|© UNICEF Nigeria 2011|
|His Excellency Dr. Mu'Azu Babangida, Governor of the Niger State, and Dr. Emmanuel Abanida, Ag. Executive Director of the National Primary Health Care Development Agency lift the Polio Free Torch during the first state launching in Minna, Niger State.|
By Christian Moen
NEW YORK, USA, 24 October 2011 – Following a dramatic 95 per cent reduction in polio cases last year in Nigeria, the disease is once again on the rise – in large part because of lingering community resistance to polio immunization. To address this resistance, the country recently launched the Polio Free Torch Campaign. Supported by the Nigerian Olympic Committee (NOC) and a number of Nigerian Olympians, the campaign aims to mobilize wide support for the polio eradication efforts currently being made in Nigeria.
Campaigns such as these rely heavily on a range of social data that help shed light on, among other things, the reasons some communities are refusing to vaccinate their children with the oral polio vaccine (OPV). Today, on World Polio Day, UNICEF launches a new web site, PolioInfo, that will make this critical social data easier to access, supporting and strengthening communication efforts in all the polio priority countries.
Social data is ‘invaluable’
PolioInfo is linked to the official website of the Global Polio Eradication Initiative, which focuses on the epidemiological and logistical aspects of polio eradication. The two websites will work in harmony to provide a complete array of information to experts and community members.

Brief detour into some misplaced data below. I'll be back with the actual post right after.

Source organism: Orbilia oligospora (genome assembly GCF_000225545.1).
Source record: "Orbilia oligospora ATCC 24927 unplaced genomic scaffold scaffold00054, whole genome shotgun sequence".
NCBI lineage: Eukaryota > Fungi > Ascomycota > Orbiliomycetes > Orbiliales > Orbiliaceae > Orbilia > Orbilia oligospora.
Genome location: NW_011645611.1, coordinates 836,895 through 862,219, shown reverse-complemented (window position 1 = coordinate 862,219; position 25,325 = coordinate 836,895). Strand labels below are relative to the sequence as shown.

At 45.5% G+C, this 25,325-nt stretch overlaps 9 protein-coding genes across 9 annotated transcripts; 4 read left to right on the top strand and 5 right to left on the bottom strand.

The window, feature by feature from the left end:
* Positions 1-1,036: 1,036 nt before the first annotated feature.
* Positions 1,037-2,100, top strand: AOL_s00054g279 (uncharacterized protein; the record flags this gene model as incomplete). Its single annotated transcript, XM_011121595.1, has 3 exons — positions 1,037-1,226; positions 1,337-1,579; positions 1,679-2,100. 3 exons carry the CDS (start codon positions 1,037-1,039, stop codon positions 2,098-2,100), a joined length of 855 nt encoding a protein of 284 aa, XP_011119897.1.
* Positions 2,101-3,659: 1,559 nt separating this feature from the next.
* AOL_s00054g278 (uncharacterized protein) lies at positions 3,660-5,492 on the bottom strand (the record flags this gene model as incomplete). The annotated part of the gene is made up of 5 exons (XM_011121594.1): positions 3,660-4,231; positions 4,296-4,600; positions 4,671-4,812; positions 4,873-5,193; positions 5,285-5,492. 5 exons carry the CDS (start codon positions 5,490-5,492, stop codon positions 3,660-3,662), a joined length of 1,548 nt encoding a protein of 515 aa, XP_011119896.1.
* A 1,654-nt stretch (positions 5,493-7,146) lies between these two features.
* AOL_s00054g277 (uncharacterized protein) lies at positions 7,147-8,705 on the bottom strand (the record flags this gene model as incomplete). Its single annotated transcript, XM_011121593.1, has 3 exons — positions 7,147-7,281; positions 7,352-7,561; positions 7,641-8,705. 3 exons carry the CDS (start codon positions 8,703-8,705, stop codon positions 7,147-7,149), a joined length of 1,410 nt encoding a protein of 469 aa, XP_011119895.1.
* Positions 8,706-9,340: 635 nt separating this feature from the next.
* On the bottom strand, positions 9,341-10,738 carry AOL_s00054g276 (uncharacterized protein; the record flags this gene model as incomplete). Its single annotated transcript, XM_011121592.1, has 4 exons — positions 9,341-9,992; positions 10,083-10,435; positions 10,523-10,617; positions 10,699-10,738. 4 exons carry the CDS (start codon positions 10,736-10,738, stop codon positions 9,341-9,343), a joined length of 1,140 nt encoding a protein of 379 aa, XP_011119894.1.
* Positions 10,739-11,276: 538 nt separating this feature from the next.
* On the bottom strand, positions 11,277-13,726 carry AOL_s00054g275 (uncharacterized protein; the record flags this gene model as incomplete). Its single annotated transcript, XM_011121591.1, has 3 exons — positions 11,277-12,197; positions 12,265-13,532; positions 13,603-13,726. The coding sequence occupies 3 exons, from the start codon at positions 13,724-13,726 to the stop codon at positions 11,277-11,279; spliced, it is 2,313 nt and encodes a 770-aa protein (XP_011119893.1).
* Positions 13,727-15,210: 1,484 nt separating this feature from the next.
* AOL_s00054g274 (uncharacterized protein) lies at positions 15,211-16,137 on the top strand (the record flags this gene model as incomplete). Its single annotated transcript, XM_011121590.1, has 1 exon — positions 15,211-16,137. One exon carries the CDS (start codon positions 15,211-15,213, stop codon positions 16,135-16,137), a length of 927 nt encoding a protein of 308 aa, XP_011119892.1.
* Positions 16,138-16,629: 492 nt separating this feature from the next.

“If we are to succeed in eradicating polio, we need to reach every last child with vaccine,” said Jos Vandelaer, UNICEF’s Chief of Immunization. “But first we have to reach every last parent and caregiver and ensure they have the knowledge they need to make critical choices about vaccinating their children. This is where timely access to social data is invaluable.”
Challenges and solutions
PolioInfo publishes risk assessments for each of the eight priority polio-affected countries – Afghanistan, Angola, Chad, the Democratic Republic of the Congo, India, Nigeria, Pakistan and Sudan. These assessments show a variety of risks in each country, such as the risk of communities not being aware of immunization efforts and the risk of parents declining vaccinations.
|The PolioInfo website and database present communication data collected, analysed and applied in country to help strengthen community support and commitment towards the goal of Global Polio Eradication.|
The website also enables field workers to share and adapt strategies to raise awareness of polio and reach out to community leaders and parents. And it profiles stories collected from experts in the field, highlighting challenges to immunization as well as solutions.
"The polio virus exploded in Chad," says Dr. Marzio Babille, UNICEF Representative in Chad, in a video on PolioInfo. But many parents refused to have their children vaccinated, fearing the oral polio vaccine would cause anaemia, paralysis or death. Fortunately, four months of awareness-raising by communications experts helped parents understand that vaccination protects children rather than harming them.
By sharing these successful strategies, and by ensuring the best possible data are available to experts, health workers and community leaders, PolioInfo brings the world one step closer to eradication.
About Polio Info
PolioInfo (http://www.polioinfo.org), developed by UNICEF and powered by the DevInfo Group, provides updates on the latest social data related to polio, as well as the communication efforts conducted in response to these data. PolioInfo’s social data are a valuable addition to the epidemiological and operational information currently available on the Global Polio Eradication Initiative’s Official website (www.polioeradication.org).